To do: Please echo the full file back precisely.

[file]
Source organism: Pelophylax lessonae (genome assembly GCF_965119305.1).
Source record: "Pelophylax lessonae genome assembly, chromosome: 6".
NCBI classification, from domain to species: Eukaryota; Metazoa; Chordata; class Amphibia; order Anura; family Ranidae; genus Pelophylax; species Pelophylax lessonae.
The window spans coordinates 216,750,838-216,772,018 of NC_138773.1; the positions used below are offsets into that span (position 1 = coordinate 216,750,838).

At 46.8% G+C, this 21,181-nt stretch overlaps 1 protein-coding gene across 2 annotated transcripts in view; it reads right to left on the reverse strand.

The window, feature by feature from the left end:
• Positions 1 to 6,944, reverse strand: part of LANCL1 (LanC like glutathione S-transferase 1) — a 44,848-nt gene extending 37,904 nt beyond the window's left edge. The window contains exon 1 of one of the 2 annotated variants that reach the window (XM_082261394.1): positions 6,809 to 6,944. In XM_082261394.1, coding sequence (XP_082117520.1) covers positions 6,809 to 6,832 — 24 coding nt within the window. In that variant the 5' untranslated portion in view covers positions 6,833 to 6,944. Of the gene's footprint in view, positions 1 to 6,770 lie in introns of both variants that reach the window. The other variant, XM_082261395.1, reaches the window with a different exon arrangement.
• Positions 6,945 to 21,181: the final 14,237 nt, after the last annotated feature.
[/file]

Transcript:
Source organism: Pelophylax lessonae (genome assembly GCF_965119305.1).
Source record: "Pelophylax lessonae genome assembly, chromosome: 6".
NCBI classification, from domain to species: Eukaryota; Metazoa; Chordata; class Amphibia; order Anura; family Ranidae; genus Pelophylax; species Pelophylax lessonae.
The window spans coordinates 216,750,838-216,772,018 of NC_138773.1; the positions used below are offsets into that span (position 1 = coordinate 216,750,838).

At 46.8% G+C, this 21,181-nt stretch overlaps 1 protein-coding gene across 2 annotated transcripts in view; it reads right to left on the reverse strand.

The window, feature by feature from the left end:
• Positions 1 to 6,944, reverse strand: part of LANCL1 (LanC like glutathione S-transferase 1) — a 44,848-nt gene extending 37,904 nt beyond the window's left edge. The window contains exon 1 of one of the 2 annotated variants that reach the window (XM_082261394.1): positions 6,809 to 6,944. In XM_082261394.1, coding sequence (XP_082117520.1) covers positions 6,809 to 6,832 — 24 coding nt within the window. In that variant the 5' untranslated portion in view covers positions 6,833 to 6,944. Of the gene's footprint in view, positions 1 to 6,770 lie in introns of both variants that reach the window. The other variant, XM_082261395.1, reaches the window with a different exon arrangement.
• Positions 6,945 to 21,181: the final 14,237 nt, after the last annotated feature.